Relations with Cuba are regularly a major issue in U.S. election campaigns – local and national – in the important state of Florida, especially South Florida. And usually the most anti-Cuban-government voice wins.
In this year’s congressional elections, Republican Reps. Lincoln and Mario Diaz-Balart face strong Democratic opponents. The brothers Diaz-Balart represent Miami and the South Florida region. They symbolize the sway of the old pro-Batista supporters in Miami. Their father, Rafael, was one of the dictator’s henchmen before the 1959 revolution. The father had urged his sons to work politically for the overthrow of socialism in Cuba.
They now may be paying the price for this. In Florida’s 21st CD, Lincoln Diaz-Balart faces former Hialeah mayor Raul Martinez. Martinez is well financed and has never lost an election since 1981. In the 25th CD, Mario Diaz-Balart is opposed by Joe Garcia, former executive director of the Cuban American National Foundation, long a funding conduit for anti-Cuban plotting.
While these challengers aren’t about to embrace socialist Cuba, they oppose the worst of the travel and financial limitations that Cuban Americans face. The Diaz-Balart brothers support the Bush-imposed tightening of restrictions on Cuban Americans who want to visit relatives in Cuba on provide them with financial support.
The challengers also question the brothers’ “obsession” with Cuba to the exclusion of other issues roiling South Florida. Martinez blasted Lincoln Diaz-Balart for having “nothing to show for his 15 years in Congress. Cuba, that’s all he talks about.” According to Garcia, “With a slowing economy and two wars being waged abroad, South Florida needs an independent-minded voice in Washington who will put our families before partisan politics.”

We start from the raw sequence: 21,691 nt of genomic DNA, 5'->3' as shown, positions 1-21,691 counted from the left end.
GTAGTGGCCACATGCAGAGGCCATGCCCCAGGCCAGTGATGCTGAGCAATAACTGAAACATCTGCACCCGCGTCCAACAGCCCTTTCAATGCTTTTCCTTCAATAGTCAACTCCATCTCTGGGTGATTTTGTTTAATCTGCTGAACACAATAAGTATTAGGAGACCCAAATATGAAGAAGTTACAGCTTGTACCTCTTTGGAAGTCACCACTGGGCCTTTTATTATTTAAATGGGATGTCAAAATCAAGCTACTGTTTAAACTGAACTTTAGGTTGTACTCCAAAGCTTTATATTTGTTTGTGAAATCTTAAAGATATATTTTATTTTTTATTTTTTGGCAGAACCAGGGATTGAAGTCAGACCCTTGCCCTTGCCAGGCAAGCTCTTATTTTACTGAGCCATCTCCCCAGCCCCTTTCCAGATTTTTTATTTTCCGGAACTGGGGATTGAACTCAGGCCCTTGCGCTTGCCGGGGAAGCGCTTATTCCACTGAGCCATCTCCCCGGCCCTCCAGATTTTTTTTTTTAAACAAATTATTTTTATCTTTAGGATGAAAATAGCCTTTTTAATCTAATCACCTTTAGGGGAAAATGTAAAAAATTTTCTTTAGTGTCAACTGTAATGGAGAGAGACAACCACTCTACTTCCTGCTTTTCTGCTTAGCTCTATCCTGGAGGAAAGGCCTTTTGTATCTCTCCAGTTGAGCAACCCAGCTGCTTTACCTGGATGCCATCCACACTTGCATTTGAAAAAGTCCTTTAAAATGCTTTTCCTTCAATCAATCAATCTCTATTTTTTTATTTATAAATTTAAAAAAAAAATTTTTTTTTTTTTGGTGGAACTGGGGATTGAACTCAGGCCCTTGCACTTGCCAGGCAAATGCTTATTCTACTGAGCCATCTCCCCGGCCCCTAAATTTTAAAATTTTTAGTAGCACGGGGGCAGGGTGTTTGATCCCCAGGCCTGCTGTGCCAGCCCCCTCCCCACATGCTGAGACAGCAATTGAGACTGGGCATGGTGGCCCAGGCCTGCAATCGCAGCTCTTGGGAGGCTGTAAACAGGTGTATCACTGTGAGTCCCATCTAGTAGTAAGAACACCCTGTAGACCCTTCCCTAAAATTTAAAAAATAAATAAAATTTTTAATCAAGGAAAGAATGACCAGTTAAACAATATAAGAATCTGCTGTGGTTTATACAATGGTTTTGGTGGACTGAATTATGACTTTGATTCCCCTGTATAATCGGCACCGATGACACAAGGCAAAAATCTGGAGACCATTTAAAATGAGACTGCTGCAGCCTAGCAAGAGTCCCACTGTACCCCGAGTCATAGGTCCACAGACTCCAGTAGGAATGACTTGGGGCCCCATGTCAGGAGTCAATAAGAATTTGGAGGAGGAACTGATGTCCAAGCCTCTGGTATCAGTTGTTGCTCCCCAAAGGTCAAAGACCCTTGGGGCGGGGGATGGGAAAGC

Polling data released June 18 by the Miami-based Foundation for Normalization of US/Cuba Relations suggests that Martinez and Garcia reflect prevailing community opinion. In Lincoln Diaz-Balart’s district, 61 percent of the respondents would ease travel restrictions on Cuban Americans and 60 percent would ease the travel rules affecting all U.S. citizens. In Mario Diaz-Balart’s district, the numbers were 63 percent and 59 percent respectively.
In the nearby 17th CD, which represents parts of Broward and Miami-Dade counties and is represented by Democrat Kendrick Meek, the numbers were even higher. Only 12 percent agreed that concentration on regime change in Cuba was an important issue.
The U.S. Congress is weighing in on Cuban-American travel to Cuba. On June 17 a House appropriations subcommittee added a provision to a bill funding the Treasury Department that would allow yearly visits to relatives on the island instead of visits only once every three years. Cousins, aunts and uncles would be added to the currently restricted list of relatives approved for visiting. Rep. Jose Serrano (D-N.Y.) introduced an amendment that would relieve Cuba of having to pay for U. S. food shipments prior to delivery. The measures face scrutiny by the appropriations committee and the Senate.
Democratic presidential candidate Barack Obama has picked up on the divide among Cuban American voters over travel to Cuba. At a gala event May 23 hosted by the Cuban American National Foundation he promised to ease restrictions on Cuban Americans visiting the island and on money they send to relatives there. Unfortunately, he also promised to keep the embargo against Cuba in place.
The Latin American Working Group has called upon constituents to pressure congressional representatives to back the easing of restrictions on visits to and sending of money to Cuba.